Nicholson Baker Explains What Happened to Criticism

Read these interviews, people.

JCH: As you see it, what happened to criticism? That is, how did we move from Arnold and Pater and Wilde to the kind of academic criticism produced in Literature departments?

NB: What happened was that people like Pater and Swinburne overdid the rapture and tired everyone out. The idea grew up that we had to set aside our likes and dislikes, and even our knowledge of biographical context—and sometimes that impulse was helpful. New Criticism and Close Reading aspired to be a little like the f/64 school of photography, where everything was in focus. No softness, no mists of emotion. Panovsky was searching for iconographical symbols with a magnifying glass, and I.A. Richards was, if I remember right, making diagrams that supposedly demonstrated the neurological effects triggered by lines of poetry. After a few decades of poking at lyrical joys with the tools of forensic prose, we’d had enough of pseudo-objectivity and instead spiraled out into the deep dark-mattered space of Franco-Grecian vocabularies and learned, humorless puns. Now there are fewer English majors, and we’re back to square one—reading and writing reviews, celebrating and spurning.

Recent Posts

Criticism Isn't Free

CR is dedicated to thoughtful, in-depth criticism without regard to what's commercially appealing. It takes tens of hours each month to provide this. Please help make this sort of writing sustainable, either with a subscription or a one-time donation. Thank you!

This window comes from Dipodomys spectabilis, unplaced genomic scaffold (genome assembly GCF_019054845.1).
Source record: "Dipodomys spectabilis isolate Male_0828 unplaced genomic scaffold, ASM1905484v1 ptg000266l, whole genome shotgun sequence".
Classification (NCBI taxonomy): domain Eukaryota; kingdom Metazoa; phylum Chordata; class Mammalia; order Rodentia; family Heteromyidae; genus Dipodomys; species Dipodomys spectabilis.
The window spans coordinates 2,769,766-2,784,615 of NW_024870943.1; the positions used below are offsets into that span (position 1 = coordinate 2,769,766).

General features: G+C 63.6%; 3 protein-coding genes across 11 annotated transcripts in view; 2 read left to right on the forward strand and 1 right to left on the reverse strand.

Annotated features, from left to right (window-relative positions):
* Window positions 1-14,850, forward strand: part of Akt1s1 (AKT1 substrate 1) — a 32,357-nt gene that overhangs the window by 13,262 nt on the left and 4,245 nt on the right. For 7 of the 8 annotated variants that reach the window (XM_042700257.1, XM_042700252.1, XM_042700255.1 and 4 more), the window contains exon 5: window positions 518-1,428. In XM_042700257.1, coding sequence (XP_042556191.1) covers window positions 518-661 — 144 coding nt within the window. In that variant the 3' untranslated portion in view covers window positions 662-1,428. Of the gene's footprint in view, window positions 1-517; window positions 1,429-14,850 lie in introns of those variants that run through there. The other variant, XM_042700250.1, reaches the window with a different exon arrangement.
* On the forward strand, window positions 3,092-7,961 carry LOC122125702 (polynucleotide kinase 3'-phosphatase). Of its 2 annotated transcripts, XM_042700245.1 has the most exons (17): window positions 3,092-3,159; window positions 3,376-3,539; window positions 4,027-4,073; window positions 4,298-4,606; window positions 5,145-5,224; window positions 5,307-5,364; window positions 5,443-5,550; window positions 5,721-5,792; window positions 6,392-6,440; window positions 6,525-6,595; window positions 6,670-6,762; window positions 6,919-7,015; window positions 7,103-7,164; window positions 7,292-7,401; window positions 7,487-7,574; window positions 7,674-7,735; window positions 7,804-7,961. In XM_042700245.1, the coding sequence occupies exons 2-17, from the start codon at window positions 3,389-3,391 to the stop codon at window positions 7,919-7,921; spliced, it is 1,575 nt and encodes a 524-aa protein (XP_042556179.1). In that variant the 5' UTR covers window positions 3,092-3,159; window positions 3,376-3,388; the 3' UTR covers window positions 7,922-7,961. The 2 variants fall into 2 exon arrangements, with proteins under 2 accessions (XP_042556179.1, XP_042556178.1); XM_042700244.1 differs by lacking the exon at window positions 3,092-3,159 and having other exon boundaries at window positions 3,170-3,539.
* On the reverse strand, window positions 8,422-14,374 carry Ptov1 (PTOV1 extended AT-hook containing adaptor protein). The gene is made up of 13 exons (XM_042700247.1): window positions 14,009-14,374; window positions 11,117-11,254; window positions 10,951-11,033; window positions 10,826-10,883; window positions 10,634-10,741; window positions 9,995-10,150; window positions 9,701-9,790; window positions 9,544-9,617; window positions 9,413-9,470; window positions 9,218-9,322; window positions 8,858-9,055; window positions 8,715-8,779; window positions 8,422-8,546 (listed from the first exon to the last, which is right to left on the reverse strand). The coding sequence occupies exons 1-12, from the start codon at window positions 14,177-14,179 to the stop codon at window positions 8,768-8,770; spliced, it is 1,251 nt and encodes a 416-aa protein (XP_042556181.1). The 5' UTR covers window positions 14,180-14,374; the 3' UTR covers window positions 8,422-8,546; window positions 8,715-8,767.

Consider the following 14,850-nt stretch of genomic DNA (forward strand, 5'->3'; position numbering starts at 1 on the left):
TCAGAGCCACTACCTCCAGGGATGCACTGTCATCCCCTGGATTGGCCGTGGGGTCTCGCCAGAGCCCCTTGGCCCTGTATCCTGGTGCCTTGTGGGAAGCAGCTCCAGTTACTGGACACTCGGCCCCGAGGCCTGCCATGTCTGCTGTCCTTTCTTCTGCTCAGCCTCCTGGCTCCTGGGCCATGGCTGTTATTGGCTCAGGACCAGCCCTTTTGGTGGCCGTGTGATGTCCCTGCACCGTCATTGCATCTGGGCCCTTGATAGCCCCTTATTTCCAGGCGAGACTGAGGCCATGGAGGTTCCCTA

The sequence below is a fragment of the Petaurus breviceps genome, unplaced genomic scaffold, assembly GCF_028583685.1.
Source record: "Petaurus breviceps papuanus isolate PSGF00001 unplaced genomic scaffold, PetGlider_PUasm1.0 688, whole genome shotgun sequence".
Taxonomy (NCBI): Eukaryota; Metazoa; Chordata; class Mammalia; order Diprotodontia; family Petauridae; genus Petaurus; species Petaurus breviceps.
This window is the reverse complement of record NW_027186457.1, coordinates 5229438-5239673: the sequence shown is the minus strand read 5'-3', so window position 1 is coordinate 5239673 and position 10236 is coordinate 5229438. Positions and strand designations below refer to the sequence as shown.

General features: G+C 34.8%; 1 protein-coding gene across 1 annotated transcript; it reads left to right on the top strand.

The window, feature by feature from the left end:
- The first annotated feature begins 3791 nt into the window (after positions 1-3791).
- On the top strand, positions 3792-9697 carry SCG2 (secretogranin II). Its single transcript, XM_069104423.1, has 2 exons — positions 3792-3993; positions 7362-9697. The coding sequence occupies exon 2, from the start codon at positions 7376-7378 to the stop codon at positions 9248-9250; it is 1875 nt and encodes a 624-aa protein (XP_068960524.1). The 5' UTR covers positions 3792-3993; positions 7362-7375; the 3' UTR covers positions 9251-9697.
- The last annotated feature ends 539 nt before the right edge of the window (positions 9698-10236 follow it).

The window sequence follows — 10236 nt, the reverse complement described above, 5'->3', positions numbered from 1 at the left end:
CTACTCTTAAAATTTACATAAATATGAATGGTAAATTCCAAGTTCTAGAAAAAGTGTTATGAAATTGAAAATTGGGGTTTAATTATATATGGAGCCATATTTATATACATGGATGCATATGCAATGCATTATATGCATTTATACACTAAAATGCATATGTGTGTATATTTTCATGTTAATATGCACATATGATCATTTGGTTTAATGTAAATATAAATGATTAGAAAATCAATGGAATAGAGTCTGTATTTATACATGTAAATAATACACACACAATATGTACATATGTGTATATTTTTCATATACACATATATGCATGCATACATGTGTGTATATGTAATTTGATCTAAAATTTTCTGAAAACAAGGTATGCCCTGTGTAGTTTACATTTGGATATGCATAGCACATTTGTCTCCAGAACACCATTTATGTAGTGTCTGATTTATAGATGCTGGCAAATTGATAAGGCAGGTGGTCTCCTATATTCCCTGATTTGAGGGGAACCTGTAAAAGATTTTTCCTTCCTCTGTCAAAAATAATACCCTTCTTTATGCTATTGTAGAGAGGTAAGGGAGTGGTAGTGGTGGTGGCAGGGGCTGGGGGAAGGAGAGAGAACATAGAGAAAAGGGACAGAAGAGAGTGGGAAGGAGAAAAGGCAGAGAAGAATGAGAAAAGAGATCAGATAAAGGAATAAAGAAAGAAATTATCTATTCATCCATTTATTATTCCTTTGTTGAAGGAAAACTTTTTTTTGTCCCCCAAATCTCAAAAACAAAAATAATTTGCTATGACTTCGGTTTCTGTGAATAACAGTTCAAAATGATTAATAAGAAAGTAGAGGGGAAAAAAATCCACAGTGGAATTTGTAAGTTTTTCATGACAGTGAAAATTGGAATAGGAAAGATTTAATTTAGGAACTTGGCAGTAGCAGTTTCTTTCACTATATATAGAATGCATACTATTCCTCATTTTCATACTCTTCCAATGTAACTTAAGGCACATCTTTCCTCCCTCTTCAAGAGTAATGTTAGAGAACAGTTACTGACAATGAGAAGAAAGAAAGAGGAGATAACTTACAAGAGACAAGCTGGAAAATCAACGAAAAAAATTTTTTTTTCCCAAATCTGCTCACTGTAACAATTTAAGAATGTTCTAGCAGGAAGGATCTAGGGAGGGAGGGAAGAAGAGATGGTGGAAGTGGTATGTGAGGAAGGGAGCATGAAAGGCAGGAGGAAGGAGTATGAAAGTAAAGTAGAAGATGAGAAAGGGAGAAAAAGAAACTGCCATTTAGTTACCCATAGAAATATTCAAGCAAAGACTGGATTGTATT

You could also purchase one of my acclaimed ebooks.

Got Something To Say:

Your email address will not be published. Required fields are marked *



The Surrender is Veronica Scott Esposito’s “collection of facts” concerning how she embraced her true gender.


Two long essays of 10,000 words each on sex in—and out of—literature . . .

The first essay dives in to Nicholson Baker’s “sex trilogy,” explaining just what Baker is up to here and why these books ultimately fail to be as sexy as Baker might wish.

From there the book moves on to the second essay, which explains just why Spaniard Javier Marías does right what Baker does wrong . . .


5 essays. 2 interviews.

All in all, over 25,000 words of Latin American literary goodness.

3 never-before-published essays, including “The Digression”—a 4,000-word piece on the most important digression in César Aira’s career.

Shop though these links = Support this site

Copyright © 2018. Powered by WordPress & Romangie Theme.